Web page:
Oarfish are large, greatly elongated, pelagic lampriform fish belonging to the small family Regalecidae. They are found in all temperate to tropical oceans yet rarely seen. The occasional beachings of oarfish after storms, and their habit of lingering at the surface when sick or dying, make oarfish a probable source of many sea serpent tales like “The Serpent of Gloucester” and so forth. The tales that have come from these odd creatures have struck fear into the hearts of many people before they knew what it was. Although the larger species are considered game fish and are fished commercially to a minor extent, oarfish are rarely caught alive; their flesh is not well regarded due to its gelatinous consistency.
5. Frilled Shark
The frilled shark is found over the outer continental shelf and upper continental slope, generally near the bottom, though there is evidence of substantial upward movements. It has been caught as deep as 1,570 m (5,150 ft), although it is uncommon below 1,200 m (3,900 ft). In Suruga Bay, Japan it is most common at depths of 50-200 m (160-660 ft). Seldom observed, the frilled shark may capture prey by bending its body and lunging forward like a snake. The long, extremely flexible jaws enable it to swallow prey whole, while its many rows of small, needle-like teeth make it difficult for the prey to escape. It feeds mainly on cephalopods, leavened by bony fishes and other sharks.
Lampreys are an order of jawless fish, the adult of which is characterized by a toothed, funnel-like sucking mouth. Currently there are about 38 known species of lampreys. Although they are well known for boring into the flesh of other fish to suck their blood, in fact only a minority do so; only 18 species of lampreys are actually parasitic. They are found in most temperate regions except those in Africa. Their larvae (ammocoetes) have a low tolerance for high water temperatures, which may explain why they are not distributed in the tropics.
3. Horseshoe Crab
Horseshoe crabs are marine arthropods that live primarily in and around shallow ocean waters on soft sandy or muddy bottoms. They occasionally come onto shore to mate. They are commonly used as bait and in fertilizer. In recent years, a decline in the population has occurred as a consequence of coastal habitat destruction in Japan and overharvesting along the east coast of North America. Tetrodotoxin may be present in the roe of species inhabiting the waters of Thailand. Because of their origin 450 million years ago (Mya), horseshoe crabs are considered living fossils.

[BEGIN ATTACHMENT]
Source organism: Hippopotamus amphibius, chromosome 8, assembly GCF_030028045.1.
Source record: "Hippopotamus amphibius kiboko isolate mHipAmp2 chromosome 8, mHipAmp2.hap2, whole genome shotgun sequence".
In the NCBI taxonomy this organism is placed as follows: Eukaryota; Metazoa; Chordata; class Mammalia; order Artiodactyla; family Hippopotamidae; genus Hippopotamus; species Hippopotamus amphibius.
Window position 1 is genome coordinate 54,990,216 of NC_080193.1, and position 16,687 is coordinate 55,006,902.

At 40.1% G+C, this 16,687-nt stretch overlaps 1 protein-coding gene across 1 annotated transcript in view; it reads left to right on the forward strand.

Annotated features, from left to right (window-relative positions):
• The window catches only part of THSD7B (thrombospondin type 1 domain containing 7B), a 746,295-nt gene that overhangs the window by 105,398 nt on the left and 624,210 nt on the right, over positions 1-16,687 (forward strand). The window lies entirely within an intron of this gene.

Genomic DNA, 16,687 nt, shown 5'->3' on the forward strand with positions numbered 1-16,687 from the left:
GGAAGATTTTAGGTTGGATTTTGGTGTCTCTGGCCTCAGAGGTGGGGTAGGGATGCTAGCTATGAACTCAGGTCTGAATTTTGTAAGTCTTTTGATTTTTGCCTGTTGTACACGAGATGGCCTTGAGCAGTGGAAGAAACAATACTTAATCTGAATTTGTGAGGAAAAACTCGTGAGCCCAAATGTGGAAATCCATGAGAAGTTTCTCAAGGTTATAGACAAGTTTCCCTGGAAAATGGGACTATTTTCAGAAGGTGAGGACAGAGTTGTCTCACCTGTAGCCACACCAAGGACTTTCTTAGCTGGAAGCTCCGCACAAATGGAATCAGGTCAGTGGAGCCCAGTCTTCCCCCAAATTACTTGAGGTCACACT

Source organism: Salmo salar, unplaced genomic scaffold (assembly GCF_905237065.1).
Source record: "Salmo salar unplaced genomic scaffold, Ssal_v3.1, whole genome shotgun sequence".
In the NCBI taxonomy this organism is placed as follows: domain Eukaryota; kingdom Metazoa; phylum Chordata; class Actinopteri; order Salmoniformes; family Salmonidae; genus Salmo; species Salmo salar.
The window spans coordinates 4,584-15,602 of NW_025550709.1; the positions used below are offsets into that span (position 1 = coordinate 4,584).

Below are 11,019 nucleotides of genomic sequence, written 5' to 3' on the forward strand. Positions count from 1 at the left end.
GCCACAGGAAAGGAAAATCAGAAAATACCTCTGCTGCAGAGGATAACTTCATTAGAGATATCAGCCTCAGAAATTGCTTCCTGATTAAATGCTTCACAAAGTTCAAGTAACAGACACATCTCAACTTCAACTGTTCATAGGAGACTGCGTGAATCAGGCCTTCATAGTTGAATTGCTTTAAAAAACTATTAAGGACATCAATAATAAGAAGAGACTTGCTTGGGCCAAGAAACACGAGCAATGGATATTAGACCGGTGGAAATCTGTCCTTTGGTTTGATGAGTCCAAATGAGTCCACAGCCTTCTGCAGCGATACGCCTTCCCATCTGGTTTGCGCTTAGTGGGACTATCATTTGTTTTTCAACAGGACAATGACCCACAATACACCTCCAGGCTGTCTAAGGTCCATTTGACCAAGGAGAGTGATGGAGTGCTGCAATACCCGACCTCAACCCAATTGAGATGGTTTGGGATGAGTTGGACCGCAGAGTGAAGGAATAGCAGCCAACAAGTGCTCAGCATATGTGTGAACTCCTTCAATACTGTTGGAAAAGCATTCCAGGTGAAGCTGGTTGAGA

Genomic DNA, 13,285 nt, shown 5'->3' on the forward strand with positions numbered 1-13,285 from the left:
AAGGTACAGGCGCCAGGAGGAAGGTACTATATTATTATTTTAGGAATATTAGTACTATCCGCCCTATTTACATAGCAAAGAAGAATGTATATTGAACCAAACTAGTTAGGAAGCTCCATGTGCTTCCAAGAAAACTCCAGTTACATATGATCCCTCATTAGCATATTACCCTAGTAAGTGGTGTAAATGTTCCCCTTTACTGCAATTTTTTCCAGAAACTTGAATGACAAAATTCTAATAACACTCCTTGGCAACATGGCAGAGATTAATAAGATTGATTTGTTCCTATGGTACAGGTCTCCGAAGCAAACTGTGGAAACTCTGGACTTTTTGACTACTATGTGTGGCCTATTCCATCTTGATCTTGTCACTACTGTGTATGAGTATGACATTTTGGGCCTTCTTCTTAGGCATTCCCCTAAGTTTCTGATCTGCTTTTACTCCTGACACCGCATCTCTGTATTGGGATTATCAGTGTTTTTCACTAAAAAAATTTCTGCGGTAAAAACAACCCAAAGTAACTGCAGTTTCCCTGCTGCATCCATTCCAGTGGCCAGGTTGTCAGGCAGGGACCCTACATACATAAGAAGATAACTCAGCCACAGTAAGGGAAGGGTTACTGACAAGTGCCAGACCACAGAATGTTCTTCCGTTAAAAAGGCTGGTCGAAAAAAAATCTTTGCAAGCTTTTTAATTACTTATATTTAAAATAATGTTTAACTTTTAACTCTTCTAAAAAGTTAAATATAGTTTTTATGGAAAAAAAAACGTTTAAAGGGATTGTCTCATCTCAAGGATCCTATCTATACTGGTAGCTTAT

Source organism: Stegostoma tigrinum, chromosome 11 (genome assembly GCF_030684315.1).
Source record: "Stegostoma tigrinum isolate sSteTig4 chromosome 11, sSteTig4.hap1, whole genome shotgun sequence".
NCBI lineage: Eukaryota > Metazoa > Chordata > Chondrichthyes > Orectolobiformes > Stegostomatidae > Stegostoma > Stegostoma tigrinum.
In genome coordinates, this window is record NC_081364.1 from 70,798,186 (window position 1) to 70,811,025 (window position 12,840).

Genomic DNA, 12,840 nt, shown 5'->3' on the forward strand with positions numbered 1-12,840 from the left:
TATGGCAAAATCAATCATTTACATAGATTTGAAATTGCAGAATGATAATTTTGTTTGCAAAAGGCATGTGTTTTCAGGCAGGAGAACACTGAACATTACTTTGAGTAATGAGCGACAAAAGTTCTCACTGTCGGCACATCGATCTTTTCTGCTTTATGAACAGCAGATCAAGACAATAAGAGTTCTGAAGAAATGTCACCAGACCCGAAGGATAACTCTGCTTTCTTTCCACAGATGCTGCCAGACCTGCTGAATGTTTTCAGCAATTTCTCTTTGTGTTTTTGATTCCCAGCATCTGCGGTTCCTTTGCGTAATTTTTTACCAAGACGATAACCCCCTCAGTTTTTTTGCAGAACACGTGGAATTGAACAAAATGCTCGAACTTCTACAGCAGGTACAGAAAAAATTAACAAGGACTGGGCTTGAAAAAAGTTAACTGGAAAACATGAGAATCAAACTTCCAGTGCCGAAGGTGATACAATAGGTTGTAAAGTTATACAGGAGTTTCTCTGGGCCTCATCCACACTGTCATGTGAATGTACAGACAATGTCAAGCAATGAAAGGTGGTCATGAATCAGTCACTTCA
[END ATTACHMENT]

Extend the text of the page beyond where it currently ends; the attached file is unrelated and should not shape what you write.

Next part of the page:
Nautilus is the common name of pelagic marine mollusks of the cephalopod family Nautilidae. Nautilidae, both extant and extinct, are characterized by involute or slightly evolute shells that are generally smooth, with compressed or depressed whorl sections, straight to sinuous sutures, and a tubular, generally central siphuncle. Having survived relatively unchanged for millions of years, nautiluses represent the only living members of the subclass Nautiloidea, and are often considered “living fossils.” The name “nautilus” originally referred to the pelagic octopuses of the genus Argonauta, otherwise known as paper nautiluses, as the ancients believed these animals used their two expanded arms as sails.
1. Goblin Shark
The goblin shark is a rare, poorly understood species of deep-sea shark. This pink-skinned animal has a distinctive profile with an elongated, flattened snout, and highly protrusible jaws containing prominent nail-like teeth. It is usually between 3 and 4 m (10 and 13 ft) long when mature, though it can grow considerably larger. Goblin sharks inhabit upper continental slopes, submarine canyons, and seamounts throughout the world at depths greater than 100 m (330 ft), with adults found deeper than juveniles. Various anatomical features of the goblin shark, such as its flabby body and small fins, suggest that it is sluggish in nature.